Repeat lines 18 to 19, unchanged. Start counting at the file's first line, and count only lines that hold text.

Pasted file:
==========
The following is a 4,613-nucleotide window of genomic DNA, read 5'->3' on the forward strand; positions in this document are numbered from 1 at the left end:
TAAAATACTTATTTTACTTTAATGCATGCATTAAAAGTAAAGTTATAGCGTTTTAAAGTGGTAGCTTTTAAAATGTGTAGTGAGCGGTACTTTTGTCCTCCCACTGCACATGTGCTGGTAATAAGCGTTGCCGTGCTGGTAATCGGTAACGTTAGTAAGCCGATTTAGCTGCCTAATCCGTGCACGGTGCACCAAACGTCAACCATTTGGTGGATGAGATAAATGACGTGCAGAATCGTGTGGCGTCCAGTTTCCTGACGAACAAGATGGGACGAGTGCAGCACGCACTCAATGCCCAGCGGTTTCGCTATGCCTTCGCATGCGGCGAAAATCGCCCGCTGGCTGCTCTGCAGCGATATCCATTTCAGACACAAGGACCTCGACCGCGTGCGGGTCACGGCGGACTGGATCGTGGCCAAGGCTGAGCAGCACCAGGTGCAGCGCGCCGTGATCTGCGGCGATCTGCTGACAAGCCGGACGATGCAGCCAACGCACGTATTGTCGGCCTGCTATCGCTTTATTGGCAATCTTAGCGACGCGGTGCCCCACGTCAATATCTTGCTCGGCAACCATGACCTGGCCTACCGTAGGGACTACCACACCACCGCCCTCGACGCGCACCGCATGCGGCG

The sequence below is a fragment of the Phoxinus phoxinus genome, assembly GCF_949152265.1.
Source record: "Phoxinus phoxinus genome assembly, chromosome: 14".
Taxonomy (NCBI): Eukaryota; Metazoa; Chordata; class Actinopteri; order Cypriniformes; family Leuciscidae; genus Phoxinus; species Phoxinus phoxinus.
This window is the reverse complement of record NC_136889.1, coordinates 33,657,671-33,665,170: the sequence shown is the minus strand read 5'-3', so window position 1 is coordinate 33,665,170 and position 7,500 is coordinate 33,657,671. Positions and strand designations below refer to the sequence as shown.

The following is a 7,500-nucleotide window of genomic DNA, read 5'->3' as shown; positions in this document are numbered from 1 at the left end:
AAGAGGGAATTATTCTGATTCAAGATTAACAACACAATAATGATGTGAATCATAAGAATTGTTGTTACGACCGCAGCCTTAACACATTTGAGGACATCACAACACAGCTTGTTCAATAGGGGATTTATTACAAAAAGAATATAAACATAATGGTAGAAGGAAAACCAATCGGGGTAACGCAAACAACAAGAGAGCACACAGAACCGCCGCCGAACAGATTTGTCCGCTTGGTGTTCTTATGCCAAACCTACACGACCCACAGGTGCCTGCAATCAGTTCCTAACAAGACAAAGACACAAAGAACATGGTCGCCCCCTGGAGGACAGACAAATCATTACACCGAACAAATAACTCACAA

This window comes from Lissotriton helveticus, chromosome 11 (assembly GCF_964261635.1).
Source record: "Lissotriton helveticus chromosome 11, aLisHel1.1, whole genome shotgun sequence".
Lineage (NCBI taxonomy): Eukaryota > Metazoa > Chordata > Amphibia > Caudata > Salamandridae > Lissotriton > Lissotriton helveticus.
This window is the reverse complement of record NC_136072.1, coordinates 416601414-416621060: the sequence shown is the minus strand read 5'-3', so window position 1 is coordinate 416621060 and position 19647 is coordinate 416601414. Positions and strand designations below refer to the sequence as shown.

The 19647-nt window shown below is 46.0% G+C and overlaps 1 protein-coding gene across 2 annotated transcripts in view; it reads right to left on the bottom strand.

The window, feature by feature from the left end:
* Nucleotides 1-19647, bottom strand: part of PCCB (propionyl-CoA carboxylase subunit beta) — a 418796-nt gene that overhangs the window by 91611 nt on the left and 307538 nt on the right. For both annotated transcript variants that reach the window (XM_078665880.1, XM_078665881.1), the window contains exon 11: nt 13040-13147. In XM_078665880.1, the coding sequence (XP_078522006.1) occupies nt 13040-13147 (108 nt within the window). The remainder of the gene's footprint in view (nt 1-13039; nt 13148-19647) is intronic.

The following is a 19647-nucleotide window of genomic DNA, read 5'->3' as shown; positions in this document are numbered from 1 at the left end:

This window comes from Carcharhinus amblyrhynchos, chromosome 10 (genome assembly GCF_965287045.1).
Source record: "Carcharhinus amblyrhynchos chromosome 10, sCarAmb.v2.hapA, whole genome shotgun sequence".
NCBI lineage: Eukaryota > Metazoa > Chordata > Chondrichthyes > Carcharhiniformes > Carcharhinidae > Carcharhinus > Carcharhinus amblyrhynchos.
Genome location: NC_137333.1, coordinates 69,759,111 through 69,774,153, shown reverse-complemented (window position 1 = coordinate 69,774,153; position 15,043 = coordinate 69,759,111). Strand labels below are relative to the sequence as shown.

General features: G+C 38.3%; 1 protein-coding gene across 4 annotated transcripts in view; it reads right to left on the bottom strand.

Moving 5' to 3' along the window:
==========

Source record: "Carcharhinus amblyrhynchos chromosome 10, sCarAmb.v2.hapA, whole genome shotgun sequence".
NCBI lineage: Eukaryota > Metazoa > Chordata > Chondrichthyes > Carcharhiniformes > Carcharhinidae > Carcharhinus > Carcharhinus amblyrhynchos.